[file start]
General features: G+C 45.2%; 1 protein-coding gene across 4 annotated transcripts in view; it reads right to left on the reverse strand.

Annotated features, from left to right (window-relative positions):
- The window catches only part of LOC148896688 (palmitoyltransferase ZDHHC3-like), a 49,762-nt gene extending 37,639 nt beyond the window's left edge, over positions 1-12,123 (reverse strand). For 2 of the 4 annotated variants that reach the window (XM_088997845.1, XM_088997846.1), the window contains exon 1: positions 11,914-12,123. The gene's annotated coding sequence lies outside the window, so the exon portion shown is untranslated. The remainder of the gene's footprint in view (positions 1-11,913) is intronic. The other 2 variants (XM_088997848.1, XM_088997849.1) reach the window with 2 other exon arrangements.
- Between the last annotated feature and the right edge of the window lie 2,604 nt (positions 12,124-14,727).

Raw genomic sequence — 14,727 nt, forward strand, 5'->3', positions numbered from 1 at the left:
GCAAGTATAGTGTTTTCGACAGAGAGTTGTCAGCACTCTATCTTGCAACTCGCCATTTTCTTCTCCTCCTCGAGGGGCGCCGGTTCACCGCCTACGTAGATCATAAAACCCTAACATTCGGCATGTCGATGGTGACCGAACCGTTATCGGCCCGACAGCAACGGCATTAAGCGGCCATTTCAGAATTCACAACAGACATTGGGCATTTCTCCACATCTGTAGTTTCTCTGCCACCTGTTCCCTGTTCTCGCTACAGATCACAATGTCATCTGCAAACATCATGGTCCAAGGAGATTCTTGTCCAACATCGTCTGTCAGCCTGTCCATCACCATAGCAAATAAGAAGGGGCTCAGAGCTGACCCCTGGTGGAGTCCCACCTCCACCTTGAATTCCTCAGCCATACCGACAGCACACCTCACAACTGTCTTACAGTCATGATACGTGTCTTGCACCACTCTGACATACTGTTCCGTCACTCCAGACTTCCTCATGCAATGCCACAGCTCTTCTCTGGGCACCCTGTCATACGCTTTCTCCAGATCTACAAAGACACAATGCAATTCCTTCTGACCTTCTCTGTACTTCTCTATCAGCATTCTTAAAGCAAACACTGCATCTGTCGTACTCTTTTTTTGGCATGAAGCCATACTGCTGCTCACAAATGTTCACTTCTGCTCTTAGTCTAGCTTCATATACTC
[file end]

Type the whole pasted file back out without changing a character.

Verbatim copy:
General features: G+C 45.2%; 1 protein-coding gene across 4 annotated transcripts in view; it reads right to left on the reverse strand.

Annotated features, from left to right (window-relative positions):
- The window catches only part of LOC148896688 (palmitoyltransferase ZDHHC3-like), a 49,762-nt gene extending 37,639 nt beyond the window's left edge, over positions 1-12,123 (reverse strand). For 2 of the 4 annotated variants that reach the window (XM_088997845.1, XM_088997846.1), the window contains exon 1: positions 11,914-12,123. The gene's annotated coding sequence lies outside the window, so the exon portion shown is untranslated. The remainder of the gene's footprint in view (positions 1-11,913) is intronic. The other 2 variants (XM_088997848.1, XM_088997849.1) reach the window with 2 other exon arrangements.
- Between the last annotated feature and the right edge of the window lie 2,604 nt (positions 12,124-14,727).

Raw genomic sequence — 14,727 nt, forward strand, 5'->3', positions numbered from 1 at the left:
GCAAGTATAGTGTTTTCGACAGAGAGTTGTCAGCACTCTATCTTGCAACTCGCCATTTTCTTCTCCTCCTCGAGGGGCGCCGGTTCACCGCCTACGTAGATCATAAAACCCTAACATTCGGCATGTCGATGGTGACCGAACCGTTATCGGCCCGACAGCAACGGCATTAAGCGGCCATTTCAGAATTCACAACAGACATTGGGCATTTCTCCACATCTGTAGTTTCTCTGCCACCTGTTCCCTGTTCTCGCTACAGATCACAATGTCATCTGCAAACATCATGGTCCAAGGAGATTCTTGTCCAACATCGTCTGTCAGCCTGTCCATCACCATAGCAAATAAGAAGGGGCTCAGAGCTGACCCCTGGTGGAGTCCCACCTCCACCTTGAATTCCTCAGCCATACCGACAGCACACCTCACAACTGTCTTACAGTCATGATACGTGTCTTGCACCACTCTGACATACTGTTCCGTCACTCCAGACTTCCTCATGCAATGCCACAGCTCTTCTCTGGGCACCCTGTCATACGCTTTCTCCAGATCTACAAAGACACAATGCAATTCCTTCTGACCTTCTCTGTACTTCTCTATCAGCATTCTTAAAGCAAACACTGCATCTGTCGTACTCTTTTTTTGGCATGAAGCCATACTGCTGCTCACAAATGTTCACTTCTGCTCTTAGTCTAGCTTCATATACTC